Budget overlooks housing supply shortage
Authors: Ryan Ip Man-ki, Head of Land and Housing Research, and Jacqueline Hui, Assistant Researcher in Our Hong Kong Foundation.
Government plan and figures suggest Hong Kong’s housing and land supply will be further squeezed with problems in every segment of the supply chain.
The short-term policy measures in the latest Budget have helped many individuals and companies hit by the Covid-19 epidemic, but it has come up short in a number of areas, notably in housing and land supply. Financial Secretary Paul Chan Mo-po’s annual government financial plan told us that the various medium- and long-term mechanisms the government uses to find land are unsatisfactory and often delayed, confirming the common perception that the administration is struggling to deal with the housing problem. Just as the shortage in public housing supply continues, supply for the private sector is also worsening, indicating the government is unable to provide spade-ready land in a timely manner. As an everyday analogy, we have a shortage of “bread” (housing), the supply of “flour” (spade-ready land) is drying up, and the “bread making machine”(the government’s land developing mechanism for providing spade-ready sites) is malfunctioning, all at the same time.
Public and private housing supply both under threat
Since the government announced its housing supply targets in its Long Term Housing Strategy (LTHS), public housing completions have never met supply targets. The official forecast for the number of completed units for the 2020-2024 five-year period is only 20,400 units, which is 30 per cent less than the supply target of 30,100 units. As for private flats, while the number of expected completed units in the coming five years will be increased to 19,600, the reality suggests such optimism is likely to be misplaced.
Last year, the government forecasted the completion of 20,415 private units, but ended up witnessing the completion of just 13,643 units. Since 2010, the government has over-estimated the number of completed private units by an average of 9 per cent every year. There are early warning signs of further deteriorating supply as well. Spade-ready land supply, construction commencement and presale consents all recorded drastic reductions from past 1-2 years’ peak levels. These challenges suggest the number of completed private flats in the next five years has been grossly overestimated.
Further up the production chain, alarm bells are ringing in the supply of developable land. The government forecasts that its Land Sale Programme for the new financial year will bring about some 15,700 units, but how achievable is this? For the same period last year, the government expected that 15,500 units could be built on its supply of spade-ready land, but so far the supply is only 12,190 units. In fact, during the period 2013/2014 to 2019/2020, the actual supply of spade-ready land each year was on average 30 per cent less than government forecasts. If the pattern is repeated, the actual supply of spade-ready land will only produce 11,050 units, less than the 12,900 units forecast by LTHS.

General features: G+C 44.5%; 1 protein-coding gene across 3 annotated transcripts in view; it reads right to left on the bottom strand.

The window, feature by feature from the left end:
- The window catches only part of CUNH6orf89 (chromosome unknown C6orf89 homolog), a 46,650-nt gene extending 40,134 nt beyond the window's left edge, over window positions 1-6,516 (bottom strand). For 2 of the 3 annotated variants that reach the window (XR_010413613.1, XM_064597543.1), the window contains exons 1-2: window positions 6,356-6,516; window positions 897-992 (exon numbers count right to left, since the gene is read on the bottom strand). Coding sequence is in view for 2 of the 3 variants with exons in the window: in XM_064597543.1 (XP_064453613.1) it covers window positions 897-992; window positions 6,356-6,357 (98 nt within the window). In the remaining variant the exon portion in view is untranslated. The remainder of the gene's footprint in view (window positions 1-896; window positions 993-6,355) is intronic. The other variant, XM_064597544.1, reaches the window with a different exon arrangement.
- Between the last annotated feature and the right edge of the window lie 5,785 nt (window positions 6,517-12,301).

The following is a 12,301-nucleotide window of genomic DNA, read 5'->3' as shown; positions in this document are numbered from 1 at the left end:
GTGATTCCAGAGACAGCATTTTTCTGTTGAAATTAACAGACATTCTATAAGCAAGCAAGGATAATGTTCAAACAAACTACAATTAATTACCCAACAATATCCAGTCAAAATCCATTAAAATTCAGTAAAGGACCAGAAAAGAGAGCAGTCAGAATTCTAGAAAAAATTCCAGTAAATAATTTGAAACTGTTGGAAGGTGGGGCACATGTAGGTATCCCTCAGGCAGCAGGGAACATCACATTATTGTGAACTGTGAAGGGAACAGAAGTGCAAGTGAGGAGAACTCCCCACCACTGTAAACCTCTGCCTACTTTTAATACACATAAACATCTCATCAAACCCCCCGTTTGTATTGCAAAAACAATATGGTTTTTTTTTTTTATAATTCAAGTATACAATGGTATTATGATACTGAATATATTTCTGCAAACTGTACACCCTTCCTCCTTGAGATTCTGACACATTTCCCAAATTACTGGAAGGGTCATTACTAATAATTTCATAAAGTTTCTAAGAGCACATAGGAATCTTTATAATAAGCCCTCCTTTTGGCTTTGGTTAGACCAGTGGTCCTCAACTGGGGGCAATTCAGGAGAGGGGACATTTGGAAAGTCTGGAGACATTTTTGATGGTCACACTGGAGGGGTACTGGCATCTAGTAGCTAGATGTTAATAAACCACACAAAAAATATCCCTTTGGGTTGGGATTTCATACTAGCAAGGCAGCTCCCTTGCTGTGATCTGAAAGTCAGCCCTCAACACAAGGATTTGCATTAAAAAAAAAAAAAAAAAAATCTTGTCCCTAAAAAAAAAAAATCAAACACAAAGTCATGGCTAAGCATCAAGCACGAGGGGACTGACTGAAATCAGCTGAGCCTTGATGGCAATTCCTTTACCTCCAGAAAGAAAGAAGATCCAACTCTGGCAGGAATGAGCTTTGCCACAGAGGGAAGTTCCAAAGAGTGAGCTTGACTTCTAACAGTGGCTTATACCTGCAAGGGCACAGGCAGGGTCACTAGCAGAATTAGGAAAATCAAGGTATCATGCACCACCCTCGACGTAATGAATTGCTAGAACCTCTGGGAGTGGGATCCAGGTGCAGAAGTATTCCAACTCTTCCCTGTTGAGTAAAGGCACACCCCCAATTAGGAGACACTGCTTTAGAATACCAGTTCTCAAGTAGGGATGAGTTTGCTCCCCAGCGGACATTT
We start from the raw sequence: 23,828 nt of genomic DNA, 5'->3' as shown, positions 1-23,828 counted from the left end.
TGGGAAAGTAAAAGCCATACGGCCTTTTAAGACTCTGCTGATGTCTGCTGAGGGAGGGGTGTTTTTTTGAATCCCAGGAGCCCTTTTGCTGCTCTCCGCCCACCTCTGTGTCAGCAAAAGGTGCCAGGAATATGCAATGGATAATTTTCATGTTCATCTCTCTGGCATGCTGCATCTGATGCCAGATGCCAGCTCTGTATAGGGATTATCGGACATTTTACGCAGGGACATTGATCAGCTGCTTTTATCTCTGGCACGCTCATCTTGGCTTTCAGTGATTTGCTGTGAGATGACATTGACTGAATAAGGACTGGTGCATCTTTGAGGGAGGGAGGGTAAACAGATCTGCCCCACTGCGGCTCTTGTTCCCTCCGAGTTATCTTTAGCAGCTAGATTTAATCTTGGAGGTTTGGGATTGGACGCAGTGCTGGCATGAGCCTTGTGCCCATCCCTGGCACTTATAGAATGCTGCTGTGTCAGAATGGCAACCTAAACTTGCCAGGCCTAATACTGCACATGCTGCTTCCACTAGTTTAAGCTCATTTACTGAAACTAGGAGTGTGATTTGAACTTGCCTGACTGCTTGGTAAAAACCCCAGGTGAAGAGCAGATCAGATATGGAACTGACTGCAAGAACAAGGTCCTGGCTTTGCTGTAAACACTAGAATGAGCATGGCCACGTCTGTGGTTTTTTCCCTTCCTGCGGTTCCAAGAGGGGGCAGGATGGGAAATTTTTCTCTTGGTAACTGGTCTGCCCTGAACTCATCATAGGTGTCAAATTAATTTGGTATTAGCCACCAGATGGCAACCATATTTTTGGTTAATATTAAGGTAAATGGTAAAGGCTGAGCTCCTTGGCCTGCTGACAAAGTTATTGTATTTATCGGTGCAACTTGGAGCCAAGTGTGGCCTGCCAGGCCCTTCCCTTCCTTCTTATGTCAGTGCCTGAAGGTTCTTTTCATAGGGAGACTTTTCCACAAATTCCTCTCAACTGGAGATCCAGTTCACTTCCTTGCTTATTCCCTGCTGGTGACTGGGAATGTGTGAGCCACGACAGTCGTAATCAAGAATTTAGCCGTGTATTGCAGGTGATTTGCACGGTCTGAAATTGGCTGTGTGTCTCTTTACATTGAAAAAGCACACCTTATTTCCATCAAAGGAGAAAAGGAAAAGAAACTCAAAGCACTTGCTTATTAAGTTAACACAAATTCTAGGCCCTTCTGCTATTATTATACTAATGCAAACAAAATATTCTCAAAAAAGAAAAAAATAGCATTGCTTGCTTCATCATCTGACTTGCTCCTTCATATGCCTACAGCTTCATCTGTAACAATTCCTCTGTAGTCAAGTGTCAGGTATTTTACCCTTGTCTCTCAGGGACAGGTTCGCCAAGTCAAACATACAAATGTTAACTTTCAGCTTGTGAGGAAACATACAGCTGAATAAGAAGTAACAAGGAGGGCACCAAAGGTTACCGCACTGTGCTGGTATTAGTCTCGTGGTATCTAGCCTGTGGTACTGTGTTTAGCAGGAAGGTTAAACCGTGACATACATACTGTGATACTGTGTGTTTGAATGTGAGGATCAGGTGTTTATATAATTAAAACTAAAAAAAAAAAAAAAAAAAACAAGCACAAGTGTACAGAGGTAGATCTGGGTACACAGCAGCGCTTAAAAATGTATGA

Government-related land supply, including land sale, redevelopment and railway projects, sees no sign of rebound as well. Since the several years of increase prior to 2015/2016, government-related annual land supply has been declining, hovering around the 10,000-unit mark since 2016/2017. From government land sale last year, the number of buildable units was the lowest in ten years, raising questions as to whether the government’s land development mechanism is functioning properly.
With the “bread making machine” not delivering the goods, short-term land supply relies heavily on rezoning. The Budget notes there have been 135 plots of rezoned land in the past six years, averaging more than 20 plots per year. However, Town Planning Board documents and other public information show only three plots of land were rezoned in the past year, suggesting the process has slowed down drastically. As the government’s policy is to act on easier options first when rezoning, it seems that they have exhausted the easy options, and rezoning will be met with more difficulties in future.
Even worse, the first intakes for new towns and new development areas, which are intended to be major housing supply in medium and long term, have been repeatedly delayed. For example, public housing projects in Kwu Tung North and Fanling South were supposed to be completed in 2026, the revised official phrasing is that the first intake will now be in 2027. First intakes of public housing residents in Yuen Long South and Tung Chung East are also delayed when compared to previous official documents.
Long-term vision needed
With housing and land supply in Hong Kong facing various bottlenecks, the need for long-term land planning is crucial. The government has rightly revised its land demand forecast and built land reserves, while providing a blueprint for the city’s long-term plans. We hope the new forecasts will reflect the community’s real land needs, which is closer to our long-term forecast of 9,000 hectares. We also welcome the government’s pledge to start the research as well as the engineering, planning and financial assessments for the Lantau Tomorrow Vision project as soon as possible. We hope there will be more insightful data available and more engagement with the public, which will be helpful in building consensus on resolving Hong Kong’s housing and land shortage problem.